Books for Queer Families: The Different Dragon

The Different Dragon

The Different Dragon, written by Jennifer Bryan and illustrated by Danamarie Hosler, is a different kind of two mom book as well! First of all, there are no moms or mommies or mothers or families mentioned in the title, which is amazing (actual non-queer people might just happen to pick this book up!), and second of all – HERE IS THE BOOK I WAS LOOKING FOR – the two moms are NOT a plot point and are NOT in any way what the book is about. Instead this is a book about a not-so-little boy’s bedtime and the bedtime story he makes up with one of his moms about a dragon who doesn’t want to be fierce any more.

Pros: Yay for family diversity that is just a fact of life and not something to be examined or questioned. I really liked the illustrations as well, and the fact that dragons (like boys and girls) can be any way they want to be, and don’t only have to be what folks expect of them.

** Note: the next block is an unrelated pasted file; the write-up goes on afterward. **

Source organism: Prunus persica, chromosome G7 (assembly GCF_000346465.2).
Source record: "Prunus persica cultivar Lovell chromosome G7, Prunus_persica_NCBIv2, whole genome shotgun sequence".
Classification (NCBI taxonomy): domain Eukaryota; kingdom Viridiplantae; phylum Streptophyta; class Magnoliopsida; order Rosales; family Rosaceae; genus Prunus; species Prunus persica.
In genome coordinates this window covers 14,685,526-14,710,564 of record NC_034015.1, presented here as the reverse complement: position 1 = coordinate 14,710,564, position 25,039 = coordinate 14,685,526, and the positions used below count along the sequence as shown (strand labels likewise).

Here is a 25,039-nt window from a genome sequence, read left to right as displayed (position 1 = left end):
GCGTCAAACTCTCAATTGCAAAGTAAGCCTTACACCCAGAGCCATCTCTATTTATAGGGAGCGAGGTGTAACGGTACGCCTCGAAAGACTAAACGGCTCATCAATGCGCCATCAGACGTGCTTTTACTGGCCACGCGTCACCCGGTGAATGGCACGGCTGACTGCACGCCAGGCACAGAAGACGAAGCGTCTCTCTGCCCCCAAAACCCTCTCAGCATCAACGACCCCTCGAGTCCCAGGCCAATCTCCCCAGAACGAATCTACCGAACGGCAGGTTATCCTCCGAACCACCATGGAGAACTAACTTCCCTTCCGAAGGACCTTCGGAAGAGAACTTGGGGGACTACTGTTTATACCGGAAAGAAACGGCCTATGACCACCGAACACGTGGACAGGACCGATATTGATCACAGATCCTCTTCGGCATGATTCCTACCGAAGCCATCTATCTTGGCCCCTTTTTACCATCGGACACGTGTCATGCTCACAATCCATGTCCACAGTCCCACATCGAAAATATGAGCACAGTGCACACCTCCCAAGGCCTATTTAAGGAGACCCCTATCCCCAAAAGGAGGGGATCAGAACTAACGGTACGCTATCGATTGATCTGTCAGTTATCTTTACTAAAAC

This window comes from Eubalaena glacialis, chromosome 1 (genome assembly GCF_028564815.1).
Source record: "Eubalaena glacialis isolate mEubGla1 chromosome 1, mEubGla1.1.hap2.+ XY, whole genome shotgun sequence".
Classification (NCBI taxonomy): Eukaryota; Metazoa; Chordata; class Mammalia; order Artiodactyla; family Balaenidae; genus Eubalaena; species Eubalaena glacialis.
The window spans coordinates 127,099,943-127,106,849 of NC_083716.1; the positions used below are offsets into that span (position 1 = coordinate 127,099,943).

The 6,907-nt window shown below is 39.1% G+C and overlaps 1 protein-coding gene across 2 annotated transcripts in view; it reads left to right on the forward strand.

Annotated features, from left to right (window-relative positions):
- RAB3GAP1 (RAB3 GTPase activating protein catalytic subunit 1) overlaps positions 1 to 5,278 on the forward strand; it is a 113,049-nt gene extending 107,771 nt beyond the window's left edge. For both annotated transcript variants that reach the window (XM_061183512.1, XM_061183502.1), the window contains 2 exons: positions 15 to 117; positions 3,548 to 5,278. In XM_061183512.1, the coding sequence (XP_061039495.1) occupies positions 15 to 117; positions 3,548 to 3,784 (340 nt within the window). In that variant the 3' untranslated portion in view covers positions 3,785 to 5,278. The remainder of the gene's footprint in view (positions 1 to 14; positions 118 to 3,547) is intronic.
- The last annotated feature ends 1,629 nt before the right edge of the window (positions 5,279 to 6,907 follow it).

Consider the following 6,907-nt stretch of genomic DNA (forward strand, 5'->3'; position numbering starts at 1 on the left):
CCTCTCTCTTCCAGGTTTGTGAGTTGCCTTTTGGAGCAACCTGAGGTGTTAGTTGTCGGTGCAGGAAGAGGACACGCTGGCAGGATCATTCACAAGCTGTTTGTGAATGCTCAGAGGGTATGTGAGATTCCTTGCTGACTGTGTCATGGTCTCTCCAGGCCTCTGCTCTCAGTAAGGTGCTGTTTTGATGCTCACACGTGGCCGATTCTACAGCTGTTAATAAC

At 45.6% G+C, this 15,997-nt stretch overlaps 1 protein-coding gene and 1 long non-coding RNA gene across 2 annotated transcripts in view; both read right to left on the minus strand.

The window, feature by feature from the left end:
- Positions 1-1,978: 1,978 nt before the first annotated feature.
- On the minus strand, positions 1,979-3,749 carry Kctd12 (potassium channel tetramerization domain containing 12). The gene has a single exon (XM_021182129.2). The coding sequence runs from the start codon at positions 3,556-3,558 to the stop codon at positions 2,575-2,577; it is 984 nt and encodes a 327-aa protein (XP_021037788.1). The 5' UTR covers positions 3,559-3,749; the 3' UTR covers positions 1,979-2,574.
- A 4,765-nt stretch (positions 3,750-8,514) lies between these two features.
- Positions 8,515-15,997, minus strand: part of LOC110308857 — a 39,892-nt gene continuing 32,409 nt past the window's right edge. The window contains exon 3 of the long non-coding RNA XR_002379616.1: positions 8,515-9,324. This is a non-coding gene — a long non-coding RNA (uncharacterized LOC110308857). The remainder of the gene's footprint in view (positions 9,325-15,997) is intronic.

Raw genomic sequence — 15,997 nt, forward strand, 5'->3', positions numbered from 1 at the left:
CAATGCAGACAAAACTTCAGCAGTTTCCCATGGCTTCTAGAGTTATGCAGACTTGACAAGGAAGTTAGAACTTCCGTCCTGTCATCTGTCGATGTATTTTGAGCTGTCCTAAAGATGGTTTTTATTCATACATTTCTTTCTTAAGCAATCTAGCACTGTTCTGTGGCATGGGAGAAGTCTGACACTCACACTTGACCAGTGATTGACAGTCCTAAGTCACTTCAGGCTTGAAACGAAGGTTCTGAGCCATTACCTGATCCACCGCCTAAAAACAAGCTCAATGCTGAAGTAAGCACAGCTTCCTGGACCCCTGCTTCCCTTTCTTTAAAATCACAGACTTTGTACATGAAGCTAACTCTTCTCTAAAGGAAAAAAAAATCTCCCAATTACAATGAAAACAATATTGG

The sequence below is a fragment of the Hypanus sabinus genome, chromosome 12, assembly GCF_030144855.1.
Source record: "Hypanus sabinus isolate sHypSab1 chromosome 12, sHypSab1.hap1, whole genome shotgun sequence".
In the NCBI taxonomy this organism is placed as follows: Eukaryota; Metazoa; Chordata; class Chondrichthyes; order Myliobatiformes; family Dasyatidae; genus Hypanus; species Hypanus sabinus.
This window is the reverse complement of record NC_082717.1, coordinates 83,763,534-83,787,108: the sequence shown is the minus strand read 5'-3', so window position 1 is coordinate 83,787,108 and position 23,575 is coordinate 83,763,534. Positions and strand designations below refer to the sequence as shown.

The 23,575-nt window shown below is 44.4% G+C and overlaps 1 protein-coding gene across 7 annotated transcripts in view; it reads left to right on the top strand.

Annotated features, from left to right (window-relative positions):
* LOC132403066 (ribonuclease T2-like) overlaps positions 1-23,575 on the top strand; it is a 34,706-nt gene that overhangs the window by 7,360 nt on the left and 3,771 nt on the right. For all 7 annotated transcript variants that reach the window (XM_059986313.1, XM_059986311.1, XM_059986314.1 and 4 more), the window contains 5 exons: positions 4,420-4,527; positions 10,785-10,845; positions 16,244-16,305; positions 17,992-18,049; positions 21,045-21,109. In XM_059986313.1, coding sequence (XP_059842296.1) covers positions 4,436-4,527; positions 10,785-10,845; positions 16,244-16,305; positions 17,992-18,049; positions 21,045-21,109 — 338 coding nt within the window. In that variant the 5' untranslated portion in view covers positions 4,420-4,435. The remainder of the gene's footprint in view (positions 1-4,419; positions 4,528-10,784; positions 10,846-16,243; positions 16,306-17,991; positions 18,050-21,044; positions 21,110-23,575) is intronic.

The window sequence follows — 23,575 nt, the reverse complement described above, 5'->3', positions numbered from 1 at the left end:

Cons: The moms are named Momma and Go-Ma, which is fine (and probably reflects the author or some other family’s actual names), but felt awkward to me. It didn’t phase Frances at all though, so probably just my hang up.

The Bottom Line: Buy it! I also discovered this one at my local bookstore, and picked it up right away. Yay for a story in which a kid just happens to have two moms. I’m only sad that there are no more by this author and that the publishing company is on “hiatus”, so it doesn’t look like there will be any similar books coming from them in the future.

Books for Queer Families: The Different Dragon

Books for Queer Families: A Tale of Two Mommies

A Tale of Two Mommies

A Tale of Two Mommies, written by Vanita Oelschlager and illustrated by Mike Blanc, features a little boy at the beach with his two moms. Two other kids at the beach are curious about his family and ask him lots of questions about just how this two mommies thing works (Who takes you fishing? Who comes if you have a bad dream?)